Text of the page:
Thought I would post this which some may find interesting.
Chris Caton is the Chief Economist for BT FInancial Group (WestPac investment arm)
"The Strong Australian Dollar. Will it Ever Fall?
In early-August, the Reserve Bank noted that the strong currency was probably having more effect on some areas of the economy than it thought likely earlier. Why is it so strong?
We keep coming up with reasons for the strong dollar, and the reasons keep faltering while the currency does not. We were told the currency was held up by strong commodity prices; they fell away but the currency did not. Then it was the fact that interest rates were so much higher in Australia than elsewhere, thus attracting capital. We cut rates and thus narrowed this differential but the currency remained robust. The explanation du jour is continued foreign buying of Australian assets, particularly long-term Government bonds. With a long-term rate of 3.25%, Australian government bonds are the highest-returning AAA-rated securities in the world, so it’s no surprise they are attractive to foreigners. The share of Commonwealth government securities held by offshore interests has doubled in the past 10 years, and now stands close to 80%.
Sooner or later, this share will stop going up, and then a source of support for the $A will be removed. Everything points to a lower dollar eventually but, to be honest, I have had that view for more than two years and it is yet to pan out.
The question has been raised as to whether the Reserve Bank is likely to intervene to drive the currency down. It has intervened in the past on a few occasions, always to hold the currency up. That is, it has sold foreign currencies and bought the Australian dollar. Such intervention has usually been profitable, with the Reserve Bank subsequently replenishing its holding of foreign exchange at a lower price. Selling the Australian dollar to drive it down may work, but it’s not a one-way bet.
Right now, the Swiss monetary authorities are intervening to hold the Swiss franc down, with some success. Why can’t we follow their example?
There are some very good reasons not to do so. First, the Swiss can’t cut interest rates to weaken the currency since their cash rate is already zero. We can. Second, Switzerland is currently experiencing deflation, so a bit of inflation as a result of a lower-than-otherwise franc would actually be desirable. And third, the Swiss national bank has massively expanded its balance sheet to accommodate its purchases of foreign exchange (including, ironically, the $A), to an extent that we simply wouldn’t (and shouldn’t) contemplate in Australia. As Governor Stevens said in his semi-annual testimony to the House of Representatives Standing Committee on Economics, Switzerland’s foreign exchange reserves total about 70% of one year’s GDP. This figure is less than 4% in Australia. Undertaking intervention on anything approaching the scale used in Switzerland would expose the Australian taxpayer to massive risk.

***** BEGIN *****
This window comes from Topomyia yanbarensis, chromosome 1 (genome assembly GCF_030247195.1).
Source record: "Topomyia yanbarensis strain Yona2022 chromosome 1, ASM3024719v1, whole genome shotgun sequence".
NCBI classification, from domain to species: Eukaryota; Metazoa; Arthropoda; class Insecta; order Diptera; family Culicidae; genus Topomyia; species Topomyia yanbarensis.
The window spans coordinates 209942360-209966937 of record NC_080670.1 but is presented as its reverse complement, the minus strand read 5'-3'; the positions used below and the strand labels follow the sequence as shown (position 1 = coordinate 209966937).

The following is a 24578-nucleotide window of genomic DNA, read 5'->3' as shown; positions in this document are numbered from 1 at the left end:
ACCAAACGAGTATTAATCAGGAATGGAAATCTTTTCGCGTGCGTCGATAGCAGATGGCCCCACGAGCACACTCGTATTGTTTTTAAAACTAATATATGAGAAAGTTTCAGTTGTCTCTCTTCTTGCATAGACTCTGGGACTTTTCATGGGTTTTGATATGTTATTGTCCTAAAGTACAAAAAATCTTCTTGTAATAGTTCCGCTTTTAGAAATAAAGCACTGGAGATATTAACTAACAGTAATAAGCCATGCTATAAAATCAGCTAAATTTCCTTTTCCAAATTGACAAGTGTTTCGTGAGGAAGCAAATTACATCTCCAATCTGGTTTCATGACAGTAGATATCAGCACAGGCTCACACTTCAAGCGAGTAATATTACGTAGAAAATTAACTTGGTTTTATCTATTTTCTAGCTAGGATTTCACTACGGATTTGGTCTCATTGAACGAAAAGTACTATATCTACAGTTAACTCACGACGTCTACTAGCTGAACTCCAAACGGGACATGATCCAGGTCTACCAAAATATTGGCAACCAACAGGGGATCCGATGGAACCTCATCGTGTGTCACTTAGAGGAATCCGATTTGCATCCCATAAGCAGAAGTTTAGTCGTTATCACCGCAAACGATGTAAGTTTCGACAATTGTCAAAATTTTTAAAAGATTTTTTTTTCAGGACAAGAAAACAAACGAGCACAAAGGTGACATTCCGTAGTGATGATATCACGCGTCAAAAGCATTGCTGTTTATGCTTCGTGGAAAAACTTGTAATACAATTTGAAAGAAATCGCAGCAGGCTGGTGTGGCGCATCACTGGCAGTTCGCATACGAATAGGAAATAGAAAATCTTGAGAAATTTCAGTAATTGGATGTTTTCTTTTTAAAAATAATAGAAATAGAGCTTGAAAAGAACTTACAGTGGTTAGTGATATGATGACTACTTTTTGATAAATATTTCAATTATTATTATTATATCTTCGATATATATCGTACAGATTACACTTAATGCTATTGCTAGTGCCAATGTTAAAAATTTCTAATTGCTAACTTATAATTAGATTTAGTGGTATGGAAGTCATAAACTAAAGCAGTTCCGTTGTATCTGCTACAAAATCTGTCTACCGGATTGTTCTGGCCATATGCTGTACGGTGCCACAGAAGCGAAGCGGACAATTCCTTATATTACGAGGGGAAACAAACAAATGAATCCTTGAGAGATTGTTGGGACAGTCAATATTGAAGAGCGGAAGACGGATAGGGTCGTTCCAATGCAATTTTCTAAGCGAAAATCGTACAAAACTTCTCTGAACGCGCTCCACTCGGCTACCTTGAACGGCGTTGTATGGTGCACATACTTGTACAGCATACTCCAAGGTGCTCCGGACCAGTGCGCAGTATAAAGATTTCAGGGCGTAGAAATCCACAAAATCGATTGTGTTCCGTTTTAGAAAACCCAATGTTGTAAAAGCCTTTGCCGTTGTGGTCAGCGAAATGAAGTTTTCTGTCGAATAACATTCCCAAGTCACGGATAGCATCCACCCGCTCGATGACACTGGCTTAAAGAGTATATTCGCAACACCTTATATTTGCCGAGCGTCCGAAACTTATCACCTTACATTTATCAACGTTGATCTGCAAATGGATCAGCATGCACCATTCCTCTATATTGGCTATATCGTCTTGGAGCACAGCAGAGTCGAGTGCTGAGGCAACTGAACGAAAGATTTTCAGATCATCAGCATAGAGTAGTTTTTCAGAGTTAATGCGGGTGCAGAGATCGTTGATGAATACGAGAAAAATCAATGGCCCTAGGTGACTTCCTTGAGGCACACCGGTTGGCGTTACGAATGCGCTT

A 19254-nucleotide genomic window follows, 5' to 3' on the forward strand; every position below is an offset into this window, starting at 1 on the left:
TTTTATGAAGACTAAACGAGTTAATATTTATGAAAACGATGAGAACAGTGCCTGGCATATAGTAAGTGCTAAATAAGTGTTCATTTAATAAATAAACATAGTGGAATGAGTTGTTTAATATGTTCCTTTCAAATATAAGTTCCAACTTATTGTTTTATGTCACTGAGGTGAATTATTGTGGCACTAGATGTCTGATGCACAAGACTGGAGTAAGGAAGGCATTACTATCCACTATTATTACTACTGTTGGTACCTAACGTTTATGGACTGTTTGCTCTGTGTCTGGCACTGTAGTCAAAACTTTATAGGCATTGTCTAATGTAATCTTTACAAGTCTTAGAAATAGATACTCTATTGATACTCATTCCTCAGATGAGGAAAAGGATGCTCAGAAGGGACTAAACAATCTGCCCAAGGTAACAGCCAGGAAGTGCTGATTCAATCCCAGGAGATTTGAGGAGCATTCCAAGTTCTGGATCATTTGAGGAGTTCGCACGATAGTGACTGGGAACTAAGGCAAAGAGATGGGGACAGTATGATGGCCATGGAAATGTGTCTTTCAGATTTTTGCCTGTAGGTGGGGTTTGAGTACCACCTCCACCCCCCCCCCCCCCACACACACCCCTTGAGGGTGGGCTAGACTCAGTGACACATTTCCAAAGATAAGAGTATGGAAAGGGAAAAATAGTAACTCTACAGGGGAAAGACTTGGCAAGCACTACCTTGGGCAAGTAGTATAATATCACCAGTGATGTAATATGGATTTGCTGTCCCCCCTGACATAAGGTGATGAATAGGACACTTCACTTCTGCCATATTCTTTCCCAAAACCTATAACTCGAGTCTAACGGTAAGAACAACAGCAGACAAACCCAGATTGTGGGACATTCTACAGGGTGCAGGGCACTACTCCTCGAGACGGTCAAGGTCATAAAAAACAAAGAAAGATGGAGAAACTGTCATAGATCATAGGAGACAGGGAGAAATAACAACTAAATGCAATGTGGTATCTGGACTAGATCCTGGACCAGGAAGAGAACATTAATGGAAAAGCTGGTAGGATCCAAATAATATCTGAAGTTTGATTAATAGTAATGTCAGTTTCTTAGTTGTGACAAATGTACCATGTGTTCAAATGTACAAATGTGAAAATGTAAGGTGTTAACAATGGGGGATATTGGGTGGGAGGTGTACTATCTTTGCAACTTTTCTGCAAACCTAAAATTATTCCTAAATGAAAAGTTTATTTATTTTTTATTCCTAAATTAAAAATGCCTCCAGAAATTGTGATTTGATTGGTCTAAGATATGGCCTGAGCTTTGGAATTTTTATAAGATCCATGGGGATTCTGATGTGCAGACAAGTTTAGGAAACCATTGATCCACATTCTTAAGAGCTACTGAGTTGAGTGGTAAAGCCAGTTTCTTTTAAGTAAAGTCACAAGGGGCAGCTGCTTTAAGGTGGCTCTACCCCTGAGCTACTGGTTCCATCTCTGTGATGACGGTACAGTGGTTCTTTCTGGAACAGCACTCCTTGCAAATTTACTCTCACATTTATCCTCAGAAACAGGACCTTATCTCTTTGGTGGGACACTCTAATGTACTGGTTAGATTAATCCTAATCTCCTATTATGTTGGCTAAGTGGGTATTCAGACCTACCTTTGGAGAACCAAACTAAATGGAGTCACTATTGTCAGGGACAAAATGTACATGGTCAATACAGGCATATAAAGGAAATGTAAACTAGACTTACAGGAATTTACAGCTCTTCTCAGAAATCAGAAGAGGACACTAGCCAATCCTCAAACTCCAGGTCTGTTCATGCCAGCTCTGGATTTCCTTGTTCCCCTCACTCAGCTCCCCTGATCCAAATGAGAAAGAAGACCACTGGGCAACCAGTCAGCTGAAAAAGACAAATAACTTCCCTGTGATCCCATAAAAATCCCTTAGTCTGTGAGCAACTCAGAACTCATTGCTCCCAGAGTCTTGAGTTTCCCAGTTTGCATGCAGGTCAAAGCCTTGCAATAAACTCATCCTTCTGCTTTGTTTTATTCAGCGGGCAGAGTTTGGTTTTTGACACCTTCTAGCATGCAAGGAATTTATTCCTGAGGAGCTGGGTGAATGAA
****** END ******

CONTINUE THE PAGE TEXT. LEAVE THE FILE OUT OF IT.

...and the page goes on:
If the Reserve Bank really does want a significantly lower dollar, then the first thing for it to do would be simply to cut interest rates further. The fact that it hasn’t done so in the past two months suggests that, while some sectors are clearly being hurt by the currency, the Bank judges the current level of rates to be “correct” for the state of the economy as a whole. This may, of course, change in the future".
Disclaimer and Disclosure
This publication has been prepared and issued by BT Financial Group Limited ACN 002916458. While the information contained in this document has been prepared with all reasonable care no responsibility or liability is accepted for any errors or omissions or misstatement however caused. All forecasts and estimates are based on certain assumptions which may change. If those assumptions change, our forecasts and estimates may also change.